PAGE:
The data and prototypes generated through design thinking informed a preliminary concept note to the US government in July 2016. Empathy, compassion and sensitivity were foundational as the communities had been direct victims of violence and instability. In fact, one of the focus communities made headlines in October 1998 when at least 45 people burned to death and more than 60 others were injured when the ELN bombed Colombia's largest oil pipeline.
With the “how” statement guiding the research, we outlined two trips for a workshop-based, mix-methods approach, including interviews, focus group discussions, observation time, and creative verbal and non-verbal activities.
As research progressed, we established trust among the community and the designers, which permitted the triangulation of critical insights for action.
One insight in particular proved both powerful and problematic: Although the women acknowledged the need for greater financial empowerment, they ultimately believed economic empowerment activities would lead FARC and ELN to return to their villages to demand profits, thus destabilizing a precarious state of peace.
Most importantly, this insight was seemingly at odds with the mandate of the design exercise and the donor’s requested economic activities.
During the brainstorming phase, the design team controlled for this insight. Three ideas appeared to most address women’s concerns around vulnerability:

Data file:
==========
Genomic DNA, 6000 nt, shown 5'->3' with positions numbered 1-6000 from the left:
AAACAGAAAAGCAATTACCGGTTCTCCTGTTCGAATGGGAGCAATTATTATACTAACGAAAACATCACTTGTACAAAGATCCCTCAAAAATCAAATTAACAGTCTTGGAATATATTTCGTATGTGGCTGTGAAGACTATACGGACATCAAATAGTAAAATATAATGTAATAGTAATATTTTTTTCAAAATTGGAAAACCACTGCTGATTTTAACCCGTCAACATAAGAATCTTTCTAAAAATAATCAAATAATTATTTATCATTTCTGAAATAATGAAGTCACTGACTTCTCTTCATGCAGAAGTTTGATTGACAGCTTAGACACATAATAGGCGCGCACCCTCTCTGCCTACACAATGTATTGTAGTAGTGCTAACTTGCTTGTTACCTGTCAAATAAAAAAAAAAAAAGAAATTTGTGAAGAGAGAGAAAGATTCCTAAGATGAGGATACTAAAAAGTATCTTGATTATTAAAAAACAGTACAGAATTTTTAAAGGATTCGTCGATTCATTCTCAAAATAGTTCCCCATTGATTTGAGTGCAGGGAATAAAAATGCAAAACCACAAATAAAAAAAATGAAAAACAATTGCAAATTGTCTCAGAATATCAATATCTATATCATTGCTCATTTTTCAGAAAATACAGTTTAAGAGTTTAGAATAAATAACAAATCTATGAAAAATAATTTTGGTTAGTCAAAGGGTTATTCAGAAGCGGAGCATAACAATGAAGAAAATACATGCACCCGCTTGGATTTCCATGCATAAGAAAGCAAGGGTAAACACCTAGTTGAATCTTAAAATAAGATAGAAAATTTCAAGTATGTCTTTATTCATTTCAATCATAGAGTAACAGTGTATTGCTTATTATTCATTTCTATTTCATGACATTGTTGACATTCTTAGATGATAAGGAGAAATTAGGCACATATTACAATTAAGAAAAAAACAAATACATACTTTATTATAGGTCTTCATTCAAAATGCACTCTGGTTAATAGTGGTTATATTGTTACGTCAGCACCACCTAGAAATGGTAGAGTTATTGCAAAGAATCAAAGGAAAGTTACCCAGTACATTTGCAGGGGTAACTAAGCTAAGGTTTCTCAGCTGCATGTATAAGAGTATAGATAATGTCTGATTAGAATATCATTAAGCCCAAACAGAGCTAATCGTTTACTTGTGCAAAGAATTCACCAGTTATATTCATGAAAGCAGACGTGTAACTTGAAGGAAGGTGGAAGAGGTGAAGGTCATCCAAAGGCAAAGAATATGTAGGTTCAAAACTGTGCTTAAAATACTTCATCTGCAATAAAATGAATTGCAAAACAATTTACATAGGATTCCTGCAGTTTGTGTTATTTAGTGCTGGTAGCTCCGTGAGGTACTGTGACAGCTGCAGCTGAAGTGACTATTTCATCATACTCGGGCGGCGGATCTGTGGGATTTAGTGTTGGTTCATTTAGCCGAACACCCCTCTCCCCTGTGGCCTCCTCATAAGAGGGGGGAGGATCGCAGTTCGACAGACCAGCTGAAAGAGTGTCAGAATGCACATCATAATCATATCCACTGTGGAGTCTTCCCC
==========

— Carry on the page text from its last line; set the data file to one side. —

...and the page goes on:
1) Pop-up vocational training with the government.
2) Inclusive hiring policies with employers.
3) Capturing and broadcasting stories from interviews with elders to resurrect traditional agricultural and peace-building practices.
We successfully prototyped the third concept and packaged the data in a concept note for the US Government. However, despite praise for the design thinking, the concept note was not selected for implementation.
And yet, the powerful insights generated from local women in Colombia - seemingly “lost” when the proposal did not proceed - stimulated a critical conversation at Pact. Leadership began asking:
How can we better retain and use local insights to do more for the people we serve?
How do we ensure that local insights remain actionable, not tied to the life or death of a proposal?
How do we design community-led programs when their needs do not align with donor needs?
Thus began an organization-wide effort to reframe how Pact meets the needs of the people it serves. To put insight into action, Pact proceeded to institutionalize design thinking across the organization, training more than 300 global staff, with a commitment to create a customer insight database to house critical user insights to ensure that actionable needs are recorded and addressed in the future.
The original research also directly improved Pact’s existing project in Colombia by providing 80 pop-up vocational trainings to more than 2,200 people and focusing efforts on co-op farm initiatives linking women to formal supply chains.
Ultimately, the design thinking research conducted to support one proposal in Colombia went far beyond the needs of marginalized women. The research and subsequent failure of the concept note undeniably highlighted the powerful disconnect that can occur at the intersection of community needs and funding priorities.